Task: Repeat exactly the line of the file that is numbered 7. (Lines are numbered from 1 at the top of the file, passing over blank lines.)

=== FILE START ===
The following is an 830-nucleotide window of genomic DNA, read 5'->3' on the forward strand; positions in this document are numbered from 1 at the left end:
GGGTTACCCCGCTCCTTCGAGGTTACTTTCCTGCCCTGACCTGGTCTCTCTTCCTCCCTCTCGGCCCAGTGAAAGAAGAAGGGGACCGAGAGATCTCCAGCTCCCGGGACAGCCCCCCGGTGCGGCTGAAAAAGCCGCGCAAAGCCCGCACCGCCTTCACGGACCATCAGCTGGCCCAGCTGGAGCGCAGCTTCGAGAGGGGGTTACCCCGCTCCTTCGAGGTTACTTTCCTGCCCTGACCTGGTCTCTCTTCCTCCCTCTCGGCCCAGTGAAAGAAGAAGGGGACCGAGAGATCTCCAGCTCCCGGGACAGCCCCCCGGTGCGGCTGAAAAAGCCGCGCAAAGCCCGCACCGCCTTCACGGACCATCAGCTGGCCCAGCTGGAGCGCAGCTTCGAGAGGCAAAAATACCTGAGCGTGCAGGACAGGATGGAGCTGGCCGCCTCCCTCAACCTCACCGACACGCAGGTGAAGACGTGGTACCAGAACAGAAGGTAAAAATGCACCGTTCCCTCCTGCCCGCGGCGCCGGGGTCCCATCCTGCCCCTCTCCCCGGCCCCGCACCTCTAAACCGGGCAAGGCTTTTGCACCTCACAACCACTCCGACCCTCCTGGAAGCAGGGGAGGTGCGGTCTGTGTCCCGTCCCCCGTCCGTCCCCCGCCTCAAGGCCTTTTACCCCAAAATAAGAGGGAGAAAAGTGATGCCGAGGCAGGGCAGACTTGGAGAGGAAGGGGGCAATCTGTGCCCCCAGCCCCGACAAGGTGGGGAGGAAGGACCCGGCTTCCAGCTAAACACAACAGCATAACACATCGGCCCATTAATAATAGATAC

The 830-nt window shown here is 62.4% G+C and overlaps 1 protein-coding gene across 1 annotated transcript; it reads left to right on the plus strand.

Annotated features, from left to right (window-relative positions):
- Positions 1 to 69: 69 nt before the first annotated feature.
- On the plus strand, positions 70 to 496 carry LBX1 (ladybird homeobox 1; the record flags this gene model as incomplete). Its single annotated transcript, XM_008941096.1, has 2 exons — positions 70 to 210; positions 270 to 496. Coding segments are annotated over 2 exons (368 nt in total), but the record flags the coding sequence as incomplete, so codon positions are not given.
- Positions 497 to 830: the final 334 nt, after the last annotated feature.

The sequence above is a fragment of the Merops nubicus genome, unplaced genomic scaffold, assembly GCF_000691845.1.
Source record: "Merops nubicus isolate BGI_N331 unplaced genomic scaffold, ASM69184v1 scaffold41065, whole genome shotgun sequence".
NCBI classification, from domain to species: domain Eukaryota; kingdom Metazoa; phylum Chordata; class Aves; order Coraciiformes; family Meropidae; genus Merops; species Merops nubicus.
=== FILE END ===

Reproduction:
- Positions 497 to 830: the final 334 nt, after the last annotated feature.